This first one is actually taken in the churchyard which is almost completely covered in bluebells.


The magnolia arch has obviously been there for a long time judging by the age of the trees. The flowers are coming to an end for this season but the bluebells make a good dash of colour.


Bluebells cover the banks in between the azaleas and rhododendrons.


These are but a few of the photos I took yesterday at this National Trust property near Bodmin in Cornwall. I am sure you will be seeing a few more.

Wednesday, 15 May 2019

Exploring Old Haunts

The next day of my break in Cornwall was spent visiting old haunts. Many of our Cornish holidays when the children were small were spent staying at Trevone Bay. The beauty of it for small children is that it is quite compact and also we could walk there from where we used to stay.


We chose it this time as an ideal location to give mum a chance to get down onto the sand as we could bring the car right up to the edge of the beach without involving any difficult steps. No Cornish holiday is complete without feeling the sand between your toes and a paddle in the sea.


Even when we used to stay with my Gran in Bodmin a visit to Padstow was another holiday requirement. Padstow is a fishing village on the Camel estuary. Nowadays it has been popularised by Rick Stein and has some very upmarket restaurants. One spot of advice when visiting is to go out of peak holiday season and preferably a week day. It can become very crowded!


Padstow used to be one of those harbours where it was best to visit at high tide because otherwise it was entirely mud. Lock gates have improved this and the inner harbour always has water in it now.


It is a pretty place to meander and drink up the atmosphere.


There is always a mixture of private pleasure boats and fishing vessels.


We chose one of the cafes on the harbour front for lunch called The Cherry Tree. We were not disappointed. This tiny cafe was packed with customers. The staff are delightful and the food delicious.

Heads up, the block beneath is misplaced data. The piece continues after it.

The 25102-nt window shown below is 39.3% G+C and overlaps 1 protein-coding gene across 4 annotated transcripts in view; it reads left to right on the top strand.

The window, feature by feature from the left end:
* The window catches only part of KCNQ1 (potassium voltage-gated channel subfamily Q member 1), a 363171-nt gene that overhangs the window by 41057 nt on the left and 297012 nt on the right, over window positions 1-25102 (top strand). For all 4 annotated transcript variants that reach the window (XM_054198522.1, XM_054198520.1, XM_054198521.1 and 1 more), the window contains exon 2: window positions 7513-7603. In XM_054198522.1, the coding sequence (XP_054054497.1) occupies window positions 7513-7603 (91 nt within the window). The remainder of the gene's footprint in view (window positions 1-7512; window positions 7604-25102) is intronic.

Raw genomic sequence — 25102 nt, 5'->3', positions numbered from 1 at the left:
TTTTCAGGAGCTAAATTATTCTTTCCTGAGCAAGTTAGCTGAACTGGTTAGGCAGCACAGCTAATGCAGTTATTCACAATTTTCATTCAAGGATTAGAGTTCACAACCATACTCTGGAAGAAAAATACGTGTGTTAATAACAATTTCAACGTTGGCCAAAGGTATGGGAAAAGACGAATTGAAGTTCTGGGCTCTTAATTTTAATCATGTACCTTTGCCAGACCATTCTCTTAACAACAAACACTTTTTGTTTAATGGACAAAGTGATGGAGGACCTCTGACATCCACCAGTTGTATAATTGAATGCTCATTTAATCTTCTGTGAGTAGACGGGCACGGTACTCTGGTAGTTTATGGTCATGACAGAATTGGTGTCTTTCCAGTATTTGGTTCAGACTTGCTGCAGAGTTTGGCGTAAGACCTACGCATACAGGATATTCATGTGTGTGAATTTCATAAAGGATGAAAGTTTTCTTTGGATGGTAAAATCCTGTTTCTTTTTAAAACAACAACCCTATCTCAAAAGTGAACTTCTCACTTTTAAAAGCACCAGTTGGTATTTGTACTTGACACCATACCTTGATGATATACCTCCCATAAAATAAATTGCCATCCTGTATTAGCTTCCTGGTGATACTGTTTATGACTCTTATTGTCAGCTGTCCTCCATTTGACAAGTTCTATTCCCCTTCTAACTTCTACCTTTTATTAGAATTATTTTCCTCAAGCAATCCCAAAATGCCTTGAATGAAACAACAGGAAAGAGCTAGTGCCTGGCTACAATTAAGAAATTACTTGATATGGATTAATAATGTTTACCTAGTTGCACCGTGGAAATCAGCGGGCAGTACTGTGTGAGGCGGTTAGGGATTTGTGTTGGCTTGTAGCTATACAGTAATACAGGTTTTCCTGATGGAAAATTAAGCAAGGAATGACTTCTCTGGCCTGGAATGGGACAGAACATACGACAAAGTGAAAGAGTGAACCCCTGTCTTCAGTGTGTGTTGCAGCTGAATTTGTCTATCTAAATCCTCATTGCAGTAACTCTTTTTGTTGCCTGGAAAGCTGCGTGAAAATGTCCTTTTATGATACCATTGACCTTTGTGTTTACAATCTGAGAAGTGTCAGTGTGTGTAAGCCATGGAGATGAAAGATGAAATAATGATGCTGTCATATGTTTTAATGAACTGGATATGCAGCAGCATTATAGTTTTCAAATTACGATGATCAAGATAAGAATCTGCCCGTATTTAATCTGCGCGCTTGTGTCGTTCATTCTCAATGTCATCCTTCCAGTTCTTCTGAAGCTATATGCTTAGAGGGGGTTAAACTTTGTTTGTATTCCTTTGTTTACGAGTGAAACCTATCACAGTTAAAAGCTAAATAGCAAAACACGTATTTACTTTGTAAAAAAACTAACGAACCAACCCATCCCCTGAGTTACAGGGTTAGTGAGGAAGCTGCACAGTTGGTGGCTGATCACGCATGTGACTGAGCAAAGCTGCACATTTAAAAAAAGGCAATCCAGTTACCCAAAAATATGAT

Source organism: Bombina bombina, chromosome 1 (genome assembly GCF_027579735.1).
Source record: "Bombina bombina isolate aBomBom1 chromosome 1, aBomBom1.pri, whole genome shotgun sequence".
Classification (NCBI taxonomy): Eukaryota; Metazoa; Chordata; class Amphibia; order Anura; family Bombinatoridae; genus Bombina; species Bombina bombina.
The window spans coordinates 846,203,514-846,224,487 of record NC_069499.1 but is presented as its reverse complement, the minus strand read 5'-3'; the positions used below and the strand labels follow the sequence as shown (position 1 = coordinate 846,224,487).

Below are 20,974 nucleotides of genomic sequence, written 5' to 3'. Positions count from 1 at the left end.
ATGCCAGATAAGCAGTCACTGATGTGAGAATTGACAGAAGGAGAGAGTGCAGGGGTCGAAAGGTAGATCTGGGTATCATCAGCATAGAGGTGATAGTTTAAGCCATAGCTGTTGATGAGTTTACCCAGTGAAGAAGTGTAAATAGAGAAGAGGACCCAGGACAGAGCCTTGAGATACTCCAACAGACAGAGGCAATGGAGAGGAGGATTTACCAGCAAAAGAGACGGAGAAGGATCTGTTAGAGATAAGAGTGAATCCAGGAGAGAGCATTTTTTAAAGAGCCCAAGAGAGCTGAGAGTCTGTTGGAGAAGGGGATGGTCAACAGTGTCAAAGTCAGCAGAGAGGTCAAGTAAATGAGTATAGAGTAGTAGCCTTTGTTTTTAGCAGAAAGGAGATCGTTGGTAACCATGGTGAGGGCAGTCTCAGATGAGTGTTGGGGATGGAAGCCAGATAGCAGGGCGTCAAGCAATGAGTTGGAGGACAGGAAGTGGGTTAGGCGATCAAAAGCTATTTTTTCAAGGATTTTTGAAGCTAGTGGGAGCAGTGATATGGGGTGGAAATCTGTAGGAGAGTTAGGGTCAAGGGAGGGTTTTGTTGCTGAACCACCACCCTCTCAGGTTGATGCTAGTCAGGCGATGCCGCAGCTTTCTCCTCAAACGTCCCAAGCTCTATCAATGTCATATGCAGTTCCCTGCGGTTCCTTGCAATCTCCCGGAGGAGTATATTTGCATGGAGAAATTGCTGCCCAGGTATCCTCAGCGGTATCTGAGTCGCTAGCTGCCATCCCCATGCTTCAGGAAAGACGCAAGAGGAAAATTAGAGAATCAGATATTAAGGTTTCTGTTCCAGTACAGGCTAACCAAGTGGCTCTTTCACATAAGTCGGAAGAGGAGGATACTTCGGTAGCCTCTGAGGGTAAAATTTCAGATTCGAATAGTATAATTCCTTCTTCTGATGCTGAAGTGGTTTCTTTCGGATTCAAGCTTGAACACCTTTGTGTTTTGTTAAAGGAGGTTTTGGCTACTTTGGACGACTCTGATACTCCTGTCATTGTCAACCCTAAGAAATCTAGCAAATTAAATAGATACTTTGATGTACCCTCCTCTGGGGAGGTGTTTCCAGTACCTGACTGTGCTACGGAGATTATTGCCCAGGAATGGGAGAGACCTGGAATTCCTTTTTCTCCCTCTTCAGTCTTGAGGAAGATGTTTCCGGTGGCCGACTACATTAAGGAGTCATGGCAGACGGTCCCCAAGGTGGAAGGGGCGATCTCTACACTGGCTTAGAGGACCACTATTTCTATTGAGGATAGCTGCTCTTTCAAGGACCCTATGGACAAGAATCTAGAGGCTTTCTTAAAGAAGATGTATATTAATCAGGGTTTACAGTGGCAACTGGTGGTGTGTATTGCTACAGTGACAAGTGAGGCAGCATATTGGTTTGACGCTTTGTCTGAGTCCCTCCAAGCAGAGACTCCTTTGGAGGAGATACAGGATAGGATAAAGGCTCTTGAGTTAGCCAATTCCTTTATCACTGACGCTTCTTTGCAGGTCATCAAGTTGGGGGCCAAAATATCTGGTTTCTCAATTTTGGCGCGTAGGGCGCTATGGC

Before returning to Treyarnon we drove out to Trevose Head. We were pleased to see that this is now owned by The National Trust which will ensure careful management of the site.




As well as the lighthouse and headland there are extensive views over to Constantine Bay and stretching on towards Newquay.


Another sunset walk was prescribed after supper. This time we walked towards Constantine. Take note of this bench because you will see it again!


Then of course the obligatory sunset picture.






Tuesday, 14 May 2019

A North Cornish Bay


I have been spending the last few days in Cornwall on the beautiful rugged north coast. My sister, my mum and myself have been staying at Treyarnon Bay. Treyarnon is one of the Seven Bays which stretch west from Padstow. It is a typical beach on the this coast with stretches of sand and rocks.

         

These beaches have to be treated with respect. They have strong rip tides and swimming is only recommended between the red and yellow flags. Surfing is also very popular and the Lifeguards carefully monitor the activity.


This beach has the additional benefit of a tidal pool amongst the rocks.



We have been blessed with glorious weather while we have been here but definitely not swimming weather for us! We are quite content to walk or sit and watch the action.





I have been out for a few early morning walks along the cliffs toward Porth Cothan.





We have also had some fabulous sunsets which have drawn my sister and I out for a late evening stroll.


I have also made a few Photo Scavenger finds which I will soon be showing.